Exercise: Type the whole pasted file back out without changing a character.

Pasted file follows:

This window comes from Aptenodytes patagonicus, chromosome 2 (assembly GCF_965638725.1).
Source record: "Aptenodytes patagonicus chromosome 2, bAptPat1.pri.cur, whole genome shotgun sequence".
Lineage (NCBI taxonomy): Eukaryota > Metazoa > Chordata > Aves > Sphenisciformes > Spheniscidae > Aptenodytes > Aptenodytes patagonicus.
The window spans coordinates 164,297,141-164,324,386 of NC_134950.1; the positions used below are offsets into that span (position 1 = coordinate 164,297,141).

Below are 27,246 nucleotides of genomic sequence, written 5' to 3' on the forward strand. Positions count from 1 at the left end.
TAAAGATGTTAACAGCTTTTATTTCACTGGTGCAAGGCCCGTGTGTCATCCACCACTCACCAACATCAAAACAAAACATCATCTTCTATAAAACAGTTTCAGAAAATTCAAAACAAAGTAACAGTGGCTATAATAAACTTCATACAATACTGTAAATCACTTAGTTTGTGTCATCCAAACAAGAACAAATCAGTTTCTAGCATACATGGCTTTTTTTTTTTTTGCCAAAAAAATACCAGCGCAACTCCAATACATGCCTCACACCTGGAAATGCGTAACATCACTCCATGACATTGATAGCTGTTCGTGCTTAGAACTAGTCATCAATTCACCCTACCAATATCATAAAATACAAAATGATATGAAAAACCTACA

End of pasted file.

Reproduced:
This window comes from Aptenodytes patagonicus, chromosome 2 (assembly GCF_965638725.1).
Source record: "Aptenodytes patagonicus chromosome 2, bAptPat1.pri.cur, whole genome shotgun sequence".
Lineage (NCBI taxonomy): Eukaryota > Metazoa > Chordata > Aves > Sphenisciformes > Spheniscidae > Aptenodytes > Aptenodytes patagonicus.
The window spans coordinates 164,297,141-164,324,386 of NC_134950.1; the positions used below are offsets into that span (position 1 = coordinate 164,297,141).

Below are 27,246 nucleotides of genomic sequence, written 5' to 3' on the forward strand. Positions count from 1 at the left end.
TAAAGATGTTAACAGCTTTTATTTCACTGGTGCAAGGCCCGTGTGTCATCCACCACTCACCAACATCAAAACAAAACATCATCTTCTATAAAACAGTTTCAGAAAATTCAAAACAAAGTAACAGTGGCTATAATAAACTTCATACAATACTGTAAATCACTTAGTTTGTGTCATCCAAACAAGAACAAATCAGTTTCTAGCATACATGGCTTTTTTTTTTTTTGCCAAAAAAATACCAGCGCAACTCCAATACATGCCTCACACCTGGAAATGCGTAACATCACTCCATGACATTGATAGCTGTTCGTGCTTAGAACTAGTCATCAATTCACCCTACCAATATCATAAAATACAAAATGATATGAAAAACCTACA